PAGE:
Nothing To Talk About

At the beginning of this month, I decided to state publicly that I was going to post something every day for the month.  I created an obligation for myself.  Unfortunately, today was a complete nothing of a day.  I’ve been racking my brains all day trying to think of something to write about and I’ve come up blank.  For the last forty-five minutes, I’ve been sitting at the computer looking at a blank screen.  Now I only have half an hour left to come up with something.

It’s times like these when I wish writing were more interactive.  If someone could give me a prompt, I’m sure I could do something with it.  With that in mind, I thought I’d share a story I wrote for a contest.  The gimmick of the contest is that they give you a genre, a setting and an object.  In this case, I got historical fiction, a seized piece of land and a rope.  None of those are things that I would ever choose to write about.  I’m not interested enough or good enough at research to do the genre any justice.  A seized piece of land is just a bizarre setting.  A rope is fine, I guess.  But I had the prompt so I wrote something.  I wasn’t at all thrilled with it, but it placed me in the top three of my group and I got to move on to the next round.  It must have been a weak group.  Don’t judge me too harshly.  I’ll really try to come up with something for tomorrow.  So here goes:

Land Grab


            “What do ya think yer doin’?” asked the man on horseback.

            The man tied to the railroad track answered, “I’m minding my business and I’d appreciate it if you minded yours.”

            “I’m afraid this is my business.  I’m inspectin’ the rails.  Gotta make sure everythin’s ready fer the ceremony in two weeks.”

            “Ceremony?  I guess we’re at cross purposes.  I’m stopping the ceremony.”

            “How you reckon you’re gonna do that?

            “That’s why I tied myself to these tracks.  They’re not going to kill a man just for a train.”

            “They might.  Besides why can’t we just untie you?”

            “Even if you do, I’m not moving.”

            “Well, untie and carry you away, then.  And you’re gonna be dead before the ceremony if I don’t clear you out.”

            “You’re going to kill me?”

            “Course not.  You got two weeks.  You’ll die of thirst and hunger before anyone comes past here.  That last spike’s goin’ in whether you like it or not.”

            The man got down from his horse.  He knelt next to the other man.  “You did a pretty nice job on the ropes.  Did someone help?”

            “I did it myself.”

            “Least ya can be proud of that.”  He reached toward the knot, but the other man swatted at his hands.  “Now mister, I’m tryin’ to help ya.  Trust me, ya don’t wanna die out here for nothin’.  You got a name?”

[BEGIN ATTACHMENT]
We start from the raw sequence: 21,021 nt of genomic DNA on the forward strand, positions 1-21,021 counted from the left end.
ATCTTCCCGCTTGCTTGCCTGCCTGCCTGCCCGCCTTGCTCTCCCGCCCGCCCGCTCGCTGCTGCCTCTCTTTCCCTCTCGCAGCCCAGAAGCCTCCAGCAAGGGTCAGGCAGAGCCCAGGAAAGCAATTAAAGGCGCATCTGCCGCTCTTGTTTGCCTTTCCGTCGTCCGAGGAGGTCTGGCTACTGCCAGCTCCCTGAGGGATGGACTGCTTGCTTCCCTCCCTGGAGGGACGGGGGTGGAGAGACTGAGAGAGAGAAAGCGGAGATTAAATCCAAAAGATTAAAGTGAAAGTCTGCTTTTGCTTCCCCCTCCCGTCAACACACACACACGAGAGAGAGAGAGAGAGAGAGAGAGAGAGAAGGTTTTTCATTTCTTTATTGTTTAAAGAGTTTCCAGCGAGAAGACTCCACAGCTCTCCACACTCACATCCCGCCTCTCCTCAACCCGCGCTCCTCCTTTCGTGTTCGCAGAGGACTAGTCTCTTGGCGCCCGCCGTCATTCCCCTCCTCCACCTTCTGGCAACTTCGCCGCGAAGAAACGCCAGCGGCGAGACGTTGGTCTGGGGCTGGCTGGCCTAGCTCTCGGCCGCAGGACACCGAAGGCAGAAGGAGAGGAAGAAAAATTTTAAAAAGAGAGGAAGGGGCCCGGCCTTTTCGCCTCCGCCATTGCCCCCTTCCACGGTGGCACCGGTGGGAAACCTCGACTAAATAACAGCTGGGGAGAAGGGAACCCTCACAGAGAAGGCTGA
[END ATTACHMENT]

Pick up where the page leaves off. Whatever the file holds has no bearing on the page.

“I’m Larry.  Now look, William, why you wanna stop the Pacific Railroad anyways?”

            “Because this is my land.  They took it from me.  It’s not fair.”

            “Well, that ain’t right.  This is the government’s land.  They got it with a treaty with the Indians.  Why you think it’s yours?”

            “Because it is mine.  I have been living here for thirty odd years.”

            “So, yer mad at the government fer takin’ somethin’ from you that you stole from the Indians?”

            “I didn’t steal from anyone.  When I got here, there was no one around.  I built my cabin myself.  I lived here peacefully for thirty years.”

            “That don’t mean it wasn’t theirs.  Now they given it to the US government and the government built a railroad on it.  You best come with me now.  You got no claim.”

            “But it is my land!”

            “It’s not, but if ya think it is, hire a lawyer.  Don’ kill yourself.”

            “I would rather die than see this railroad completed.”

            “Look, it’s my job to make sure this track is clear and I’m gonna do it.  If you won’t come willingly, I’m gonna take you.”

            Larry stood and went to his horse.  He took more rope from the saddle pack.  William tried to resist, but he was already tied down, so Larry bound his hands in short order.  Then Larry untied William’s rope and hauled William to his feet.

            “Now, you gonna walk or do I have to tie you to my horse?”

            “I’ll walk, but I shall come right back here once you have gone.”

            “Then I guess I better tie you to the horse,” he used William’s rope to do so.  “You gonna sit in a cell fer the next two weeks.  The ceremony’s happenin’, but at least you won’t be dead.  Then you can go wherever you want.”

            William sputtered in protest, but Larry ignored him.  He got in the saddle and slowly led William back to town.



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